Then, we make the decision to start a business and we bring all of that 'not in charge experience into our own work and inevitably 'outsource' the "being in charge" authority to others.

This is particularly true when we're wondering how to run a successful flower shop. We really like to tell ourselves there is a "right" way and a "wrong" way.

So, on our hunt for answers (and when we lack confidence), we might give our customers or clients the power to tell us what to create. Or we might have team members and staff who push us around. (I've experienced both.)

Here's the thing though: it's not your fault. You are not broken. You are a human being running a business and for most of us, no one sat us down and told us how intense this experience feels. No one has told us that when you own the business you get to decide what is done, how things are done and where the business is going.

It's OK that it feels new and awkward. It's OK to feel overwhelmed and confused. There is a lot to sort through.

You can do this. You can do hard things, right?

Go Deeper: My Flower Boss Success Formula

At the end of the day, your success is 100% up to you. No one else is going to come along and do the work for you.

You don't need to wait for permission. You don't need more qualifications and you definitely don't need more Instagram followers.

But you do need to decide you want this and you will make it happen. And then get to work.

Friend, it's time to double down on YOU. To recognise how capable and smart you are. This flower dream of yours was planted in your heart for a reason. I feel it in my bones.

It's time to step up and share your love of flowers with the world.

And no, you don't need to figure it all out on your own. In this week's podcast episode, I'm sharing My Flower Boss Success Formula.

Yes. Quite literally, I'm giving you the formula for showing up with more confidence, more clarity and giving you the inside scoop on how to embrace the discomfort of being the boss of your business.

What you'll learn from this episode:

The real reason we play small, stay small and talk ourselves out of massive action

The #1 secret to being intentional, mastering your mindset and showing up with more confidence

My 4-part framework for feeling successful (even if you're new and just getting started)

The value of hitting 'reset' on your business and coming back to basics

Listen to the full episode here

 

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How to Improve My Florist Business – My #1 Sales Strategy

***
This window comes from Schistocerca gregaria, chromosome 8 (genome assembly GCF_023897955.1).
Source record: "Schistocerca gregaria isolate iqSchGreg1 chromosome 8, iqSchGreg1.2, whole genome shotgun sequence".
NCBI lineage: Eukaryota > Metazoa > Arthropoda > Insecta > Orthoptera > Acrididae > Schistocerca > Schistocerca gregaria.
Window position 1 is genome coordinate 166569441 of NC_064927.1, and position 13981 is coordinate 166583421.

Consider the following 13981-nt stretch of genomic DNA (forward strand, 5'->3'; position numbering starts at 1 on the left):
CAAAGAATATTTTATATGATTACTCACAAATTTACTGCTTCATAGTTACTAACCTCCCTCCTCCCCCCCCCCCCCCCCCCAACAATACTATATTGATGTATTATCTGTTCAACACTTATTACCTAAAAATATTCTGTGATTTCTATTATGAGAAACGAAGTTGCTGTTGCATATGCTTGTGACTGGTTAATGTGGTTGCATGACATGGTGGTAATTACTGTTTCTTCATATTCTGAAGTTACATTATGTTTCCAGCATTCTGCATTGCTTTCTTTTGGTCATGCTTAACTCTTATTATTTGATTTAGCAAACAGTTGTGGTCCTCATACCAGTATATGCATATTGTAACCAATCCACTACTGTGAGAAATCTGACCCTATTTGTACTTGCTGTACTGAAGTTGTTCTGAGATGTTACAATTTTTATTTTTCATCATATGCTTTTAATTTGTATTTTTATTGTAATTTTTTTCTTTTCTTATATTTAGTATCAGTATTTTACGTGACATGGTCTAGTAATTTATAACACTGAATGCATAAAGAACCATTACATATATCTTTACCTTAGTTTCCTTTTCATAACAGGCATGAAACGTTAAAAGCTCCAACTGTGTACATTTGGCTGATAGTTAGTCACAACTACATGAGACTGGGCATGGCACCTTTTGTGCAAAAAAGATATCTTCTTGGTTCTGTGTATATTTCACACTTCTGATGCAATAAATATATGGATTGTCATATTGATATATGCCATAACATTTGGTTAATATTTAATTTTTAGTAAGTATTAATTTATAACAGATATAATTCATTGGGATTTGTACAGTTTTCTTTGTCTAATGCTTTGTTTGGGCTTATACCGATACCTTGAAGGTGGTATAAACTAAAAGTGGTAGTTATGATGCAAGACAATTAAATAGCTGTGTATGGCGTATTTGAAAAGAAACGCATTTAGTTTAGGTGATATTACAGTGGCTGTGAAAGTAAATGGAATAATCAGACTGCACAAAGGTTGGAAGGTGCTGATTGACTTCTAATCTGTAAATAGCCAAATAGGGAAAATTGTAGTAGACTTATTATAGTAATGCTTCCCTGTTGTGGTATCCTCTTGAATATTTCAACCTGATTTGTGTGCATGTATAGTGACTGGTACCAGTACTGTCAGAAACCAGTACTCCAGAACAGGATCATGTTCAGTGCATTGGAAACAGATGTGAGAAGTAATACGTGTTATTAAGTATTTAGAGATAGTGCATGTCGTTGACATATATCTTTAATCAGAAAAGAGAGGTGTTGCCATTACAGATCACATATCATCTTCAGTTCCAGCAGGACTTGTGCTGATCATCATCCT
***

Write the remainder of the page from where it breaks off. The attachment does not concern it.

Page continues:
One of the things I wish someone had told me early on in my floral design + creative entrepreneurship journey is that when it comes to marketing + sales, one of the best things you can do is decide ahead of time what you’re selling.

When you’re first starting out, it’s tempting to think you need to offer up lots of choices and lots of options – that you need to cater to customers across all sorts of styles and aesthetics.

That sounds OK in practice but in reality, it leads to a lot of confusion and total overwhelm – for us and our customers.

This is exactly how we ran our flower business for years. And it was hard work – hard on the customers, hard on our business and hard on me, as a designer. It took me a long time (and a lot of money) to learn there is a better, easier way, a strategy we can follow that helps our customers and helps us.

It’s Time To Step Up and Take Charge: How to Improve My Florist Business

One of the biggest mistakes we designers make is not getting clear on exactly what they’re selling, handing over all your power and authority to your customer.

It’s kinda like if you decided to start a restaurant but, instead of deciding on a menu or cuisine, you just brought lots of different kinds of food and then waited for your customers to approach you and tell you what to make.

Could you imagine walking into your favourite cafe and, instead of the server handing you a menu, he looked at you and asked, “What would you like?” (leaving it entirely open-ended and expecting you, the hungry customer, to have come preferred with a recipe or cookbook).

This is exactly how we're taught to run our flower business. We are trained to have our customers tell us what to create, give us a reference picture and we're expected to know all the techniques and mechanics to be able to just make it.

When we do that, we're setting ourselves (and our customers) up for so much frustration. This approach requires your clients to have the same level of experience, expertise and flower knowledge we do, putting a huge amount of pressure on them.

And, for you as the designer, it leads to creative burnout and often requires you to spend hours and heaps of $$$ learning all sorts of different mechanics and styles. Plus, most of the time you don't even like the work going out the door (that was me!).

Over the past few years, I've heard similar stories from florists around the world, having been advised they need to cater to lots of different tastes and styles in order to grow their business. Philosophically, it makes sense. Practically, from a marketing + sales perspective, it’s an absolute nightmare.

The Paradox of Choice

Have you ever had that experience, where you’re trying to sort through making a decision and just feel overwhelmed by the options available to you? Maybe at the wine shop, looking at the 100s of options available. Or possibly in the chocolate bar section at the convenience store? (That was totally me as a kid!)

In the world of sales, there is a common anecdote that goes: “ A confused mind always says no.” As in, too much choice leads to overwhelm and confusion leads to the customer walking away.